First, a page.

No slight intended to Reynolds, whom I greatly admire, but one problem with Earthships is that they are basically single-family homes. In the movie "Garbage Warrior," you can see them scattered across the landscape like sand tossed on a mirror -- and each with 1.8 cars in the driveway. To minimize our impact on the greater environment, to maximize farmland, and to minimize auto travel, dwellings need to be clustered. I'd love to see Reynolds incorporate some of Alexander's low-numbered patterns into his developments, instead of breaking up tracts into one-acre squares and plopping a house -- Earthship, or whatever -- in the middle of each plot. It would be great to see the Earthship concept be used in a multi-family dwelling.

neil pylant
2/17/2012 6:02:27 PM

We are currently about 70% done with building our earthship in the mountains of NC. We are finishing out the inside now. It is awesome! Warm in winter and cool in the summer. We combined the best of Michael's early design and his new vertical glass design and it has worked out well. We are very pleased and hope to be living in it by this time next year. Just today we had 20 high school students visit for a tour with their teacher. I highly recommend earthships.

elise cooper
2/17/2012 5:47:52 PM

My sister works for Mike and lives in an earthship. I helped build the first part of their house. There are tons of pictures and lots of info at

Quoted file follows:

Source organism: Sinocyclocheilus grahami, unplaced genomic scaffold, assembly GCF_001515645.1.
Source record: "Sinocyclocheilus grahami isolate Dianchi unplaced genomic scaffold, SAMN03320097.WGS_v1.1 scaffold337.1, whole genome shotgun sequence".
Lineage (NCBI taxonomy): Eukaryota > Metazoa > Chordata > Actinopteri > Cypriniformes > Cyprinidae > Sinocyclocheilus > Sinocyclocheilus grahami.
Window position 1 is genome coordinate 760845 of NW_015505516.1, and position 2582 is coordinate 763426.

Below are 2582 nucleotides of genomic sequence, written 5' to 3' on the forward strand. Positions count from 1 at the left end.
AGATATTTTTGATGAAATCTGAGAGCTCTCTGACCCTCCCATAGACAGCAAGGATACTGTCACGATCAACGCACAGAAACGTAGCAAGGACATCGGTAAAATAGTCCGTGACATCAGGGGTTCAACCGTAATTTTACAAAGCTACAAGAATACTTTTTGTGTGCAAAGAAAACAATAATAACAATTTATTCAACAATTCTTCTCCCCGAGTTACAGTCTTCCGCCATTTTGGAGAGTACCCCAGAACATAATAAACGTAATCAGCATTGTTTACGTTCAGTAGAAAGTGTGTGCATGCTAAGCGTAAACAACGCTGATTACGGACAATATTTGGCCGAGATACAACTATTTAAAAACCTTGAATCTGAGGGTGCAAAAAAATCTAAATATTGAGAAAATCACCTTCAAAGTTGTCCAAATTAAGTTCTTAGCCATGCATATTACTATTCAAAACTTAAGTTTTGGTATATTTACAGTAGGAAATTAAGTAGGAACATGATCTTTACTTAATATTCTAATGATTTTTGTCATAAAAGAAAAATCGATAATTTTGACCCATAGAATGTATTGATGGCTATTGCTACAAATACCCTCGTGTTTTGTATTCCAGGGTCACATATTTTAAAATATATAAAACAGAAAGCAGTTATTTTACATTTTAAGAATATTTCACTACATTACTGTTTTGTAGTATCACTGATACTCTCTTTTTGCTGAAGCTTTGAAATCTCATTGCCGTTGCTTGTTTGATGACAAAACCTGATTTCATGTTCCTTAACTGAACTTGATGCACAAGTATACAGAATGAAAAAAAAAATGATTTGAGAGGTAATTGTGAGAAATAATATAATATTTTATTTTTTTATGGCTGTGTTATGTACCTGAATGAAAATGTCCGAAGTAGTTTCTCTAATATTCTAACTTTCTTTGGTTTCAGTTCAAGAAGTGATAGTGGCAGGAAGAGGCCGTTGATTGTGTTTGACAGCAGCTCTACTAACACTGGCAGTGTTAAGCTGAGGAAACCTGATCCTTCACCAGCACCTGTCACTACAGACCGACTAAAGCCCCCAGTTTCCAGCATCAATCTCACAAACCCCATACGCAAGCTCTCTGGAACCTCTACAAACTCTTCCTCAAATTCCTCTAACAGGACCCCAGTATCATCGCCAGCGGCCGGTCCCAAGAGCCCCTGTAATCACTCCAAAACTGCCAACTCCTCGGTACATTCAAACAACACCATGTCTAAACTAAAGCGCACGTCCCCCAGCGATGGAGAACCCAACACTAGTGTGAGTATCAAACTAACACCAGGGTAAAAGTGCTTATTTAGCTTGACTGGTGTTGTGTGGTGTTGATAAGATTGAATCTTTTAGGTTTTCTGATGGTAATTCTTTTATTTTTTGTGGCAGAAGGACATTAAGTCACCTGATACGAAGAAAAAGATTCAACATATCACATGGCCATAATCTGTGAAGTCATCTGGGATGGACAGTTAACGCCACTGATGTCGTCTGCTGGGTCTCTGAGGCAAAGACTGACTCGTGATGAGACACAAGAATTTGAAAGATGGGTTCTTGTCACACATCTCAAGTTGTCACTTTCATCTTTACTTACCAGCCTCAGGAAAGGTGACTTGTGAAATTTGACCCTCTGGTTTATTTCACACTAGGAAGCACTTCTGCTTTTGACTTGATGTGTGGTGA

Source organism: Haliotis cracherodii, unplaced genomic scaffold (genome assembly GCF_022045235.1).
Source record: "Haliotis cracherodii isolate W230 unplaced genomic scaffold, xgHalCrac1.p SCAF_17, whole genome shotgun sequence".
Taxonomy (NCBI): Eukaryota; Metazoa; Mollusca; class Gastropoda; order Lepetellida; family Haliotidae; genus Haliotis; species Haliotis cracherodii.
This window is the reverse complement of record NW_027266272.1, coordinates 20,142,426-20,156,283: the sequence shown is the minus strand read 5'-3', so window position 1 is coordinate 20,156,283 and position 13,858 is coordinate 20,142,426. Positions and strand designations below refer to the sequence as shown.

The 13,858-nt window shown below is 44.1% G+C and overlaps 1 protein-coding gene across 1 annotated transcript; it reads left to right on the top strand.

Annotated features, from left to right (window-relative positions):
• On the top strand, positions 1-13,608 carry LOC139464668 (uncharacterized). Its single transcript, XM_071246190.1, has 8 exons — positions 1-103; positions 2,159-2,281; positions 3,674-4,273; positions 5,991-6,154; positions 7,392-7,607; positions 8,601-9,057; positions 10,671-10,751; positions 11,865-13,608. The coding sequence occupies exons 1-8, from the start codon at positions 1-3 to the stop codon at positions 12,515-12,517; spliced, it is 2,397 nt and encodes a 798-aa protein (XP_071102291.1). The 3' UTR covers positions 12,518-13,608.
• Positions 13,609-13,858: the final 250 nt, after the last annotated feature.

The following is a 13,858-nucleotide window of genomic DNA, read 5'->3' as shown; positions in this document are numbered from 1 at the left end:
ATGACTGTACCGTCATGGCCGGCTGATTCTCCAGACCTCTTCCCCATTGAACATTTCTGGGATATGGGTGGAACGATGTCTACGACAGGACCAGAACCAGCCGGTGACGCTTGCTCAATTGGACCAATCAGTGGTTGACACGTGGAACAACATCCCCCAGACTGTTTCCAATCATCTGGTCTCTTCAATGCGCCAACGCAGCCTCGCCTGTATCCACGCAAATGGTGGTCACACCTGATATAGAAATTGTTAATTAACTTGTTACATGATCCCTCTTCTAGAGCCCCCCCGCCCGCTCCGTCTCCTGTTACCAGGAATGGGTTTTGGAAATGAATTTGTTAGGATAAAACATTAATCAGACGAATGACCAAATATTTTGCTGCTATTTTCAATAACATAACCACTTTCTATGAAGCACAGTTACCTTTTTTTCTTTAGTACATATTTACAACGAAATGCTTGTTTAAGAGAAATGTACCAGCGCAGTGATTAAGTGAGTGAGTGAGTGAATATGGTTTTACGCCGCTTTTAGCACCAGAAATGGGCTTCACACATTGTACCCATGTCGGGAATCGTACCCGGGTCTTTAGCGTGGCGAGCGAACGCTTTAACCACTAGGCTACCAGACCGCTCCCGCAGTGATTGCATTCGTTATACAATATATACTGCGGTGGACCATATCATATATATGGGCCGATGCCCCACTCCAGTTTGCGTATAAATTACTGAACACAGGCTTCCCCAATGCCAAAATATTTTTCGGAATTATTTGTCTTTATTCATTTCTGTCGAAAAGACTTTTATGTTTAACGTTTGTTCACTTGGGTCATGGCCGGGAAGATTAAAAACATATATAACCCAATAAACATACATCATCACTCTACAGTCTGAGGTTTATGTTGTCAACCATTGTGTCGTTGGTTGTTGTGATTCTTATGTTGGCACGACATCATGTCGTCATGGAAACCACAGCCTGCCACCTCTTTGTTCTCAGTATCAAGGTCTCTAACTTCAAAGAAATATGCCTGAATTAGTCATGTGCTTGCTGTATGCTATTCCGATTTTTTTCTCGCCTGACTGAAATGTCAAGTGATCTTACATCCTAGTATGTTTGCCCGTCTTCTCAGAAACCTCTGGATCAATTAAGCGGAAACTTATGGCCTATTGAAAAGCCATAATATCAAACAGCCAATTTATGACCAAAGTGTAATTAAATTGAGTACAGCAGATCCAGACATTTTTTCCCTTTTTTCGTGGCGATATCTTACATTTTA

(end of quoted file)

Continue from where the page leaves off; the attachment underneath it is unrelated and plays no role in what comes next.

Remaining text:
11/12/2009 6:08:56 PM

I'm happy to see people are interested! Most of your questions can be answered at

the herbangardener
11/12/2009 4:33:13 PM

What a neat-looking house! This reminds me of the fascinating Khalili earth-bag houses ( Does anyone know how much these earthships cost to build?? ~The Herbangardener~ Kitchen/Garden/Sanctuary - Urban Homesteading to Nourish Body + Spirit

uncle red
11/10/2009 2:04:04 PM

There's an EarthShip being built just south of Tampa, Florida by Eco-Tech Construction. Put earthshipflorida into a search engine to see how these homes can be appropriate for any climate.

barbara gillihan
11/9/2009 3:01:26 PM

I believe I also saw one of his earthships up in Crestone Colorado, when visiting an Ashram several years ago. The concept is wonderful and I would like to see more pictures of the inside of one of his buildings, especially with the bottles! Hope there is a longer article coming in a Mother Earth News issue soon. Keep up the good work. Couldn't make it without you!!!

jessica jorgensen
11/9/2009 1:39:11 PM

I live in New Mexico and have seen the Earth Ships from the road in Taos when I have been up there. They do not look bad they are quite intresting to see. I at this point am trying to find information on how to bulid on myself, that is what we want to bulid when my husband retires. I like the idea they are self sustaining and pretty much off the grid.